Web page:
In his intervention during the meeting of the EU Foreign Affairs Council, on Monday, 16 November, in Brussels, Foreign Minister Nikos Kotzias analyzed a number of the aspects of the management of the refugee issue.
More specifically, Mr. Kotzias initially highlighted the difficulties that have been noted with the implementation of specific decisions that have been taken bilaterally or on the EU level, stressing the need for there to be shared will and resolve from all parties so that these agreements can be respected and, at long last, function in practice. Mr. Kotzias referred indicatively to the decision on relocation of refugees within the EU countries, to the bilateral Greek-Turkish Readmission Protocol, to the EU-Turkey readmission agreement, and to the EU’s readmission agreements with third countries such as Pakistan.
Mr. Kotzias noted the excessive burden being shouldered by many islands in the Aegean due to the mass influx of refugees, which, based on the data of the past six months, is many times greater than the population of these islands.
Referring to the very short distance separating these islands from Turkey and the very little time required to traverse these distances in speedboats, Mr. Kotzias made the reminder that in these cases, between the Greek islands and the Turkish coast, there are no international waters, but Greek and Turkish waters, for the delimitation of which, based on international law, the median-line principle is being implemented. As the sinking of vessels carrying refugees as soon as they enter Greek territorial waters is a phenomenon observed very frequently, the management of influxes in these cases, based on the principles of international law, is transformed automatically into a search and rescue task.
Mr. Kotzias emphatically underscored that any divergence from compliance with these rules would mean certain death for many more refugees than have already lost their lives on the EU’s maritime borders. This would come into direct conflict not only with international law, but also with Greek tradition and with the humanitarian values that are at the core of European culture. The Foreign Minister added that in no case would the use of military means – as put forward in statements from European officials – be an acceptable solution, as this would also result in the sinking of vessels by bombarding them before they enter Greek territorial waters.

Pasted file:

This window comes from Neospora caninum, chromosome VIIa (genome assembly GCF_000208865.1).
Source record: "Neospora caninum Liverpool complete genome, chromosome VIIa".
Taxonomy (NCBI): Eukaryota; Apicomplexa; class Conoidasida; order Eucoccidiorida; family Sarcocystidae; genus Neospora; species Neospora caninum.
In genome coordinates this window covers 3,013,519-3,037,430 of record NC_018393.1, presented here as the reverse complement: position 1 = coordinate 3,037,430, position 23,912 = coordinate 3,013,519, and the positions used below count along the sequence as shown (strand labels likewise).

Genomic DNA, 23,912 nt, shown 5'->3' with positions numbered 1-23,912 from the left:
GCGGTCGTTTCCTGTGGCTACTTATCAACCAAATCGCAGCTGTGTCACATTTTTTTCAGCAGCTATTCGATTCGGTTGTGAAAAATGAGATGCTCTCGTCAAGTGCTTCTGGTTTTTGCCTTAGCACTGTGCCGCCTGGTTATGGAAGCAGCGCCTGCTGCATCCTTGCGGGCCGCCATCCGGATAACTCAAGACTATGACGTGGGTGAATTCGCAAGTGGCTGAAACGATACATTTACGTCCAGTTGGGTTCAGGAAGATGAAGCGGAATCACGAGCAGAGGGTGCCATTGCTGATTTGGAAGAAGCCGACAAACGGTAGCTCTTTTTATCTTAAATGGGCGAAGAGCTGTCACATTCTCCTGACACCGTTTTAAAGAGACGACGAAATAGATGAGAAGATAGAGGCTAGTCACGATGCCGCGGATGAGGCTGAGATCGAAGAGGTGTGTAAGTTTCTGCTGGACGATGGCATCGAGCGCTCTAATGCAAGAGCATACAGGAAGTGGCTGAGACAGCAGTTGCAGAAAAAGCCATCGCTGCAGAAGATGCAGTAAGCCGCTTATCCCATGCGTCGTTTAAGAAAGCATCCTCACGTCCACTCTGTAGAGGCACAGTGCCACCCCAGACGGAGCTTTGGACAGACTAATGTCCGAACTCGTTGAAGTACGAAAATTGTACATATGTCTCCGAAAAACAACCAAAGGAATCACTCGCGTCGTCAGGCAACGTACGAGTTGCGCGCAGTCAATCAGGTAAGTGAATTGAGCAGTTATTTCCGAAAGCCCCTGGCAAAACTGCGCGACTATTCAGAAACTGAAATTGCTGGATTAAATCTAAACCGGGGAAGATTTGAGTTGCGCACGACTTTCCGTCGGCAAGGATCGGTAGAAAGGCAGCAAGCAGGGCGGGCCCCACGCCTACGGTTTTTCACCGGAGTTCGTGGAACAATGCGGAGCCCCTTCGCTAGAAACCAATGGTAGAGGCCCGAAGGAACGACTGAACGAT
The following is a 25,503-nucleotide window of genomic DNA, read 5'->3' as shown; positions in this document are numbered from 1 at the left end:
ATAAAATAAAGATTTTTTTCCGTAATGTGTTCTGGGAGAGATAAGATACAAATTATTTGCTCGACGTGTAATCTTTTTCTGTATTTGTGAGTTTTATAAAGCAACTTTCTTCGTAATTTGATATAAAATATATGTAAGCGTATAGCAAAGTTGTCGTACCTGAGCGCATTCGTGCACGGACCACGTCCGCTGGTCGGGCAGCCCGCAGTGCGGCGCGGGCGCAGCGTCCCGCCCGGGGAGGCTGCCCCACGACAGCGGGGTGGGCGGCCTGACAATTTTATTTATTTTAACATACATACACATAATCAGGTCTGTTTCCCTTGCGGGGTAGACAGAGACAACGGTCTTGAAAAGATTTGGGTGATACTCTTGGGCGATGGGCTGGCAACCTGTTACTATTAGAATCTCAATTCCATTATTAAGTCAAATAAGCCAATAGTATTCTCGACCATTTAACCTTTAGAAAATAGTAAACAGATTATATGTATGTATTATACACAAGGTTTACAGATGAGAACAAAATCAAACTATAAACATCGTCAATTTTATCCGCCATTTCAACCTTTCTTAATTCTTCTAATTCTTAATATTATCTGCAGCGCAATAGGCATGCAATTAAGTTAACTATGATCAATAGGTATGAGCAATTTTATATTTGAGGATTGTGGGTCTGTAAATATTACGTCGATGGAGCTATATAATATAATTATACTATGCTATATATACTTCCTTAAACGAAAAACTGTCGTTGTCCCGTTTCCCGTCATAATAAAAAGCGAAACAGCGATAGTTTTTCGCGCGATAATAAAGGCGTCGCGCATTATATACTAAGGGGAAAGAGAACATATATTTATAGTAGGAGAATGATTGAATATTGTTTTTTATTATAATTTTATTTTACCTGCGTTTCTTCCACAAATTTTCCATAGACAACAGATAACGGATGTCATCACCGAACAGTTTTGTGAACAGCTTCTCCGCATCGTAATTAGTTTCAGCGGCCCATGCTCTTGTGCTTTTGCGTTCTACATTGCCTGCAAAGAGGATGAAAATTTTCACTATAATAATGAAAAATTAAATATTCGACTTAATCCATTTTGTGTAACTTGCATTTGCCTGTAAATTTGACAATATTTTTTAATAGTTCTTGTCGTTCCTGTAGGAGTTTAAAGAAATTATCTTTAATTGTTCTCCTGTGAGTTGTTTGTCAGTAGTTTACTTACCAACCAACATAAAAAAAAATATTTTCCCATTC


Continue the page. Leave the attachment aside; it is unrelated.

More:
The Foreign Minister called on the members of the Council to realize the decisive role of Turkey in the swelling of influxes by sea and in the overall management of the refugee issue, underscoring that the only solution is the identification, registration and classification of refugees at hotspots on Turkish territory, because in any other case the field remains open for perpetuating the illegal trafficking mechanism that has spread its tentacles into a number of related economic activities.
Mr. Kotzias stressed that Greece is in full compliance with its agreed obligations, having already completed the creation of the first of the five hotspots and moved ahead to the speedy construction of the rest, and he highlighted the need for the process of distribution to the other EU countries to proceed smoothly, as an undesirable scenario of the processing and detaining of the greater portion of refugees on Greek territory would burden our country excessively and would not constitute a joint European response to an issue with vast humanitarian dimensions.
Referring to the recent tragic events in Paris and the possible confirmation of the identification of an involved party as being a person who was registered as a refugee on Greek territory, Mr. Kotzias, echoing the views of other members of the Council, stressed that it is not right to link terrorism with the refugee issue.
Recalling, finally, the deeper causes at work behind the mass movements of populations towards developed countries, Mr. Kotzias noted the example of the United States of America, which, despite the use of cutting-edge technology and extensive deterrents on its borders, has not managed to avert the entry of many millions of illegal economic migrants into its territory.
In closing his remarks, the Greek Foreign Minister asked that there be a unified and clear stance on the substance, the content and the tactical moves of the European policy on the refugee issue, through the taking and implementation of all the necessary measures, without vagueness and without the creation of scapegoats. Mr. Kotzias stressed that Greece will continue to work seriously for the effective management of the phenomenon, with full respect for the fundamental principles of international law and European culture, and without renouncing its fundamental national interests.